• Describing Visualgeneral talking and listening pic                                                                  

           

    25 Strategies for LanguageLanguage Strategies    

    Language Expansion                                               

    Whole Body Listening Pictures Listen pic

    Whole Body Listening Song (Tom Chapin)

    What can be done to improve receptive language (understanding of language)?

    • Eye-contact: Obtain your child’s eye contact before giving them an instruction.
    • Minimal instructions: Refrain from giving too many instructions at once.
    • Simplify the language you use with your child so it is at a level that they can understand (i.e. usually just above their expressive language level or how much they are saying).
    • Break down verbal instructions into parts. Instead of “Go and get your lunchbox and your hat and go outside”, say “Get your lunchbox.” When the child has followed that instruction, say “Now get your hat” then “OK, now you can go outside”.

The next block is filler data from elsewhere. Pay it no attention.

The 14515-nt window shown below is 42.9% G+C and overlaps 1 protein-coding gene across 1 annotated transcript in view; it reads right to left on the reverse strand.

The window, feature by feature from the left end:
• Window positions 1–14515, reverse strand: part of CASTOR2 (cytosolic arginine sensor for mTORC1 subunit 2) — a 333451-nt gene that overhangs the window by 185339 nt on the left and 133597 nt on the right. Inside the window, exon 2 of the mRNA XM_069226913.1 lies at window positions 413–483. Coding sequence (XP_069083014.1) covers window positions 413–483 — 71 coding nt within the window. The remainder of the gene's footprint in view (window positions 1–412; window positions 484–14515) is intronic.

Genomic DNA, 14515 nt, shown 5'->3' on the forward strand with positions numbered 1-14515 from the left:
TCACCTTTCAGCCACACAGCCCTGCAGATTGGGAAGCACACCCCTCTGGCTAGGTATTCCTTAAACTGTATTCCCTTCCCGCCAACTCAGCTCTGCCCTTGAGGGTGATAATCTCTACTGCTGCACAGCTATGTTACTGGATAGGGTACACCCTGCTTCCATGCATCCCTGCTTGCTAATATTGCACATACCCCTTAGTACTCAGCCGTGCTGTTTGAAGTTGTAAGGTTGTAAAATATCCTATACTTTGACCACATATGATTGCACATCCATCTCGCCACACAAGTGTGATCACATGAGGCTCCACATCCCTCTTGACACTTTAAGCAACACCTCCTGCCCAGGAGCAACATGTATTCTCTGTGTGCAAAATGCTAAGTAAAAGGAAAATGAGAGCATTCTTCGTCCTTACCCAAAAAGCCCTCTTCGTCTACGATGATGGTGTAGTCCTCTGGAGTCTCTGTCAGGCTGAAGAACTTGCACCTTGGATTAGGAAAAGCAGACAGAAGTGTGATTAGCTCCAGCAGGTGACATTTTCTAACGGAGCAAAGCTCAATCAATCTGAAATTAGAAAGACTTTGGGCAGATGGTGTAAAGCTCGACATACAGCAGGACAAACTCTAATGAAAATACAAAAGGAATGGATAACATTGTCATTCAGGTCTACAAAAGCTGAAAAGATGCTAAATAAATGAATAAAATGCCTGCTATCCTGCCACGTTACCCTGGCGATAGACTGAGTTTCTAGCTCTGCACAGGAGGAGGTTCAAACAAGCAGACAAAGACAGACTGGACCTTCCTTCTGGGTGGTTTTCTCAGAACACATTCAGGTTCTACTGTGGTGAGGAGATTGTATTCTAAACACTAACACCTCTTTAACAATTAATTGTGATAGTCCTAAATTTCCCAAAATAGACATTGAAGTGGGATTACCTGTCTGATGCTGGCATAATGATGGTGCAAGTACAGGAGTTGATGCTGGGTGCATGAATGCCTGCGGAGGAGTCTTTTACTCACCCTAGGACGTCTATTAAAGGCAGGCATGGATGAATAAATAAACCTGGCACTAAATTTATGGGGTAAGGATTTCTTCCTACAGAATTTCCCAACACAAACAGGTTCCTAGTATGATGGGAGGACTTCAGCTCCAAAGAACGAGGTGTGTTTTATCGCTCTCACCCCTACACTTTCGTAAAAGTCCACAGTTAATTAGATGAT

• Repeat: Ask your child to repeat the instruction to ensure that they have understood what they need to do (e.g. “Go and get your bag then sit at the table. What do I want you to do?”).
    • Use "First/then":   Use this concept to help the child know what order they need to complete the command (e.g. “First get your jacket, then put on your shoes”).
    • Clarify: Encourage the child to ask for clarification if they forget part of the instruction or have trouble understanding what they need to do. Encourage them to ask for the command to be repeated or clarified (e.g. “Can you say that again please?”).
    • Show: Physically show the child what to do when giving them an instruction so that they can ‘see’ what the concept within the instruction looks like.
    • Use visual aids (e.g. pictures, gestures, body language, facial expression) can be used to assist the child’s comprehension and recall of the instruction.
    • Describe: In everyday activities describe to the child what they are doing (e.g. when the child is packing up their toys you might say: “Put the toys in the box” or when dressing/undressing you might say: “Take your shoes off/Put your shoes on”).